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Old 06-12-2017, 05:18 AM   #1
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What solar panel??

Hey guys I have a 2002 pleasure way Traverse and would like to mount a solar panel. I have to house batteries and would like to be able to run the Norcold refrigerator all the time without running my batteries to empty. What size/watts do you think I'd need and any clue what location to mount it (Traverse has the "westy" style pop top)? I currently have no roof rack. Thanks for any input?
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Old 06-12-2017, 06:51 AM   #2
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Here are a few questions to help with members' opinions. Answer what you can, this will help! Thxs!

What size and type of house batteries? Group and Ah rating.
Anything else besides fridge? Computers, TV, fans, water pumps, etc?
All the time - does this include when parked and not camping?
Parking spots - sun exposure without shade for how many hours per day? At home and when camping.
Type of camping - about how many days at a time? Times of year? Where on east coast? Parking in the sun or shaded spots?
Roof is manual lift? Can you load 35 plus pounds and still lift? This could determine flexible lightweight vs rigid panels. There are trade offs.
The tilt of the Traverse roof will be helpful and hurtful in capturing sun depending on orientation to the sun. How does this impact your preferred camping? Angle of roof tilt? Available mounting area dimensions - width and length.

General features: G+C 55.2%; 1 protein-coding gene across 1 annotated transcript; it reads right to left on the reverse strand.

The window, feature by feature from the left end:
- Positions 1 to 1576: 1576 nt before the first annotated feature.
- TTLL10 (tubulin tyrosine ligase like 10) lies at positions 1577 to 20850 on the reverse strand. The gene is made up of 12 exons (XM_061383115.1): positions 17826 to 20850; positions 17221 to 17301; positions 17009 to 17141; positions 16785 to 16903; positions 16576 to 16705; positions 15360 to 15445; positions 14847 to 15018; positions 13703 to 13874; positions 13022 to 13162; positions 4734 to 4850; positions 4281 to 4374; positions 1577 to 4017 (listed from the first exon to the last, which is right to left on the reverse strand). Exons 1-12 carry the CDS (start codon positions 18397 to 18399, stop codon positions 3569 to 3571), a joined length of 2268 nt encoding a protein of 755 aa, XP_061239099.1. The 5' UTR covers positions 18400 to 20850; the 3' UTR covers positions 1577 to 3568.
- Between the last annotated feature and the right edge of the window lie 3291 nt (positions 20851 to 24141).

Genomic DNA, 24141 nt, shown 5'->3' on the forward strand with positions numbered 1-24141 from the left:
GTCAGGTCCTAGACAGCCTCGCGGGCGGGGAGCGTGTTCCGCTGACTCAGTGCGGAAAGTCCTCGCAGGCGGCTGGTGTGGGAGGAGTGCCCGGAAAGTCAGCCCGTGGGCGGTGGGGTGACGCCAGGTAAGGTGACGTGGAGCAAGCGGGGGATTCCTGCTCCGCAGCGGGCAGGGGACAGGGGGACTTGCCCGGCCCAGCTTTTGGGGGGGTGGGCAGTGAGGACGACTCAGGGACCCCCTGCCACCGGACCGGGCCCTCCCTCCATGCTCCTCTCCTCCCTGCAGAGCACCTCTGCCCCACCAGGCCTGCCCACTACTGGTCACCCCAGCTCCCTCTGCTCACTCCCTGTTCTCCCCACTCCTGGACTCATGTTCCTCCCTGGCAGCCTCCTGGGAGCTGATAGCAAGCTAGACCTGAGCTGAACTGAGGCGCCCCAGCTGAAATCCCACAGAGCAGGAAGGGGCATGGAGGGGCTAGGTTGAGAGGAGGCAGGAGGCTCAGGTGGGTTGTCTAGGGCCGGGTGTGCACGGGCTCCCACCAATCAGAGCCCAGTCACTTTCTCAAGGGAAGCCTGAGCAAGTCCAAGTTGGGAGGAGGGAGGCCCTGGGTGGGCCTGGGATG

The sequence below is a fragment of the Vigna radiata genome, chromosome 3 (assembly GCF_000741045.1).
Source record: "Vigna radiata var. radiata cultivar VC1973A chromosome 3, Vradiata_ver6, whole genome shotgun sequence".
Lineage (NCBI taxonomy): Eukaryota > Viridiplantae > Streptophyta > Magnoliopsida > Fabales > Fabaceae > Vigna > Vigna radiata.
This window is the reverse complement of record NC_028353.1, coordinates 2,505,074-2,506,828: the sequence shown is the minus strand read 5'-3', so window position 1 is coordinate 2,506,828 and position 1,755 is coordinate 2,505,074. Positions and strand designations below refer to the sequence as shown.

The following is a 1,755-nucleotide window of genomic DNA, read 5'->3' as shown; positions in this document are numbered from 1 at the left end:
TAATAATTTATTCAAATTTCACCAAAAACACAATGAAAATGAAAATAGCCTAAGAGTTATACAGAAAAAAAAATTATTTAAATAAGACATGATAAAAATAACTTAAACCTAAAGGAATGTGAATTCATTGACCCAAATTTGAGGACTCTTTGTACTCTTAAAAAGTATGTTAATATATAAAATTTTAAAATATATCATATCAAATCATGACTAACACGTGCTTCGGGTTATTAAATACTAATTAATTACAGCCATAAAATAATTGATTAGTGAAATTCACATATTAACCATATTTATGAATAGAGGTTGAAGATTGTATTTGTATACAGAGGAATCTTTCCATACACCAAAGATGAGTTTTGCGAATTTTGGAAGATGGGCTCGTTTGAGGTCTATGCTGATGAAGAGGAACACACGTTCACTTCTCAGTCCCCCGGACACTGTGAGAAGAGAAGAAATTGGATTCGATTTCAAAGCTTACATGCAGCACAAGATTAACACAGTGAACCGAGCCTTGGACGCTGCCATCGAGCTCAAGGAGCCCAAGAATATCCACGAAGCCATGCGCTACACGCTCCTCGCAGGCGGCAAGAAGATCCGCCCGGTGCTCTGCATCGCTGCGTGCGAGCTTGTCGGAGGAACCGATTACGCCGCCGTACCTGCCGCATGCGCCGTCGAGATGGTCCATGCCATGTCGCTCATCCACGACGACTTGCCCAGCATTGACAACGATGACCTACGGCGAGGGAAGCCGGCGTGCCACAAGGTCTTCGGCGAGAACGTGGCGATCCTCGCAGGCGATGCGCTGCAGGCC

These data points will help determine if solar is viable and then type of panel(s) and sizing. It may be a portable panel set is better vs panels affixed to a tilting roof. Let's explore this stuff to narrow down a good system.
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Old 06-12-2017, 10:03 AM   #3
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Yup, those would be some important questions for the members here to give you a better answer...

The general rule of thumb is, for every 100ah of battery you need 100w of solar And... you only get to use half of your battery's max Ah.
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Old 06-12-2017, 10:10 AM   #4
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I think for the money renology is a good buy. 2 of their 100 watt panels have let me run my fridge constantly. Approximately 300 ah of agm batteries.
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Old 06-12-2017, 10:11 AM   #5
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Ofcourse, that said, the best thing you can do is get your alternator wired up to your house batteries via switch/separator/isolator.

Depending on how constantly you stay in one place, the money could be better spent on bigger batteries and a shore power setup.
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